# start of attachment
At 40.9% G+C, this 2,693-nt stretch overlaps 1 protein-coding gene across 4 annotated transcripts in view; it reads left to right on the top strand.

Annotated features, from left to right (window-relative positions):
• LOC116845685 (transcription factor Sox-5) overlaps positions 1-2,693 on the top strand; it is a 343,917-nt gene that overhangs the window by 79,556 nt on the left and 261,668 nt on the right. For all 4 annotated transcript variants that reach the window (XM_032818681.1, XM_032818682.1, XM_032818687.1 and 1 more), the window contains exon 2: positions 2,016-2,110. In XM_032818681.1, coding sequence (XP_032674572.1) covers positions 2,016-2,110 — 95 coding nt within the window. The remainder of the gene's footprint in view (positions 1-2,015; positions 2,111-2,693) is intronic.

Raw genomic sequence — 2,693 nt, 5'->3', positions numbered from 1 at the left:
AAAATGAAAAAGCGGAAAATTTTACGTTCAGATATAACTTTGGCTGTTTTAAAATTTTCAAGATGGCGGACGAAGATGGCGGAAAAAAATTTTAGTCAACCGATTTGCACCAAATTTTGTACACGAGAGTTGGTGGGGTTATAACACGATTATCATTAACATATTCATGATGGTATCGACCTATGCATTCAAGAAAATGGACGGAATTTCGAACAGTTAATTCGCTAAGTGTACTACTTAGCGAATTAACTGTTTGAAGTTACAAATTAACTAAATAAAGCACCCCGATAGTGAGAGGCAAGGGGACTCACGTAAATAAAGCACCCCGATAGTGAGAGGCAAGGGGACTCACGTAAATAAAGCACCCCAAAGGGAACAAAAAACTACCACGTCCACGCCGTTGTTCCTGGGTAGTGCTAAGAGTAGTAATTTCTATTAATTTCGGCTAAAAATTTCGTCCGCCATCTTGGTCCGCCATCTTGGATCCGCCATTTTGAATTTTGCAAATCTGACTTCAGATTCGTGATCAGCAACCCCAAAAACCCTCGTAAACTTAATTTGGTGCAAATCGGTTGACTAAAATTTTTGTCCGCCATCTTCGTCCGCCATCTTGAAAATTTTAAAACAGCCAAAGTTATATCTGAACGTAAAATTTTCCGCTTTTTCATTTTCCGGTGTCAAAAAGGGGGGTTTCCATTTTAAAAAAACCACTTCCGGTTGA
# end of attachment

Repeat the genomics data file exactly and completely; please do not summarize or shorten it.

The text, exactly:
At 40.9% G+C, this 2,693-nt stretch overlaps 1 protein-coding gene across 4 annotated transcripts in view; it reads left to right on the top strand.

Annotated features, from left to right (window-relative positions):
• LOC116845685 (transcription factor Sox-5) overlaps positions 1-2,693 on the top strand; it is a 343,917-nt gene that overhangs the window by 79,556 nt on the left and 261,668 nt on the right. For all 4 annotated transcript variants that reach the window (XM_032818681.1, XM_032818682.1, XM_032818687.1 and 1 more), the window contains exon 2: positions 2,016-2,110. In XM_032818681.1, coding sequence (XP_032674572.1) covers positions 2,016-2,110 — 95 coding nt within the window. The remainder of the gene's footprint in view (positions 1-2,015; positions 2,111-2,693) is intronic.

Raw genomic sequence — 2,693 nt, 5'->3', positions numbered from 1 at the left:
AAAATGAAAAAGCGGAAAATTTTACGTTCAGATATAACTTTGGCTGTTTTAAAATTTTCAAGATGGCGGACGAAGATGGCGGAAAAAAATTTTAGTCAACCGATTTGCACCAAATTTTGTACACGAGAGTTGGTGGGGTTATAACACGATTATCATTAACATATTCATGATGGTATCGACCTATGCATTCAAGAAAATGGACGGAATTTCGAACAGTTAATTCGCTAAGTGTACTACTTAGCGAATTAACTGTTTGAAGTTACAAATTAACTAAATAAAGCACCCCGATAGTGAGAGGCAAGGGGACTCACGTAAATAAAGCACCCCGATAGTGAGAGGCAAGGGGACTCACGTAAATAAAGCACCCCAAAGGGAACAAAAAACTACCACGTCCACGCCGTTGTTCCTGGGTAGTGCTAAGAGTAGTAATTTCTATTAATTTCGGCTAAAAATTTCGTCCGCCATCTTGGTCCGCCATCTTGGATCCGCCATTTTGAATTTTGCAAATCTGACTTCAGATTCGTGATCAGCAACCCCAAAAACCCTCGTAAACTTAATTTGGTGCAAATCGGTTGACTAAAATTTTTGTCCGCCATCTTCGTCCGCCATCTTGAAAATTTTAAAACAGCCAAAGTTATATCTGAACGTAAAATTTTCCGCTTTTTCATTTTCCGGTGTCAAAAAGGGGGGTTTCCATTTTAAAAAAACCACTTCCGGTTGA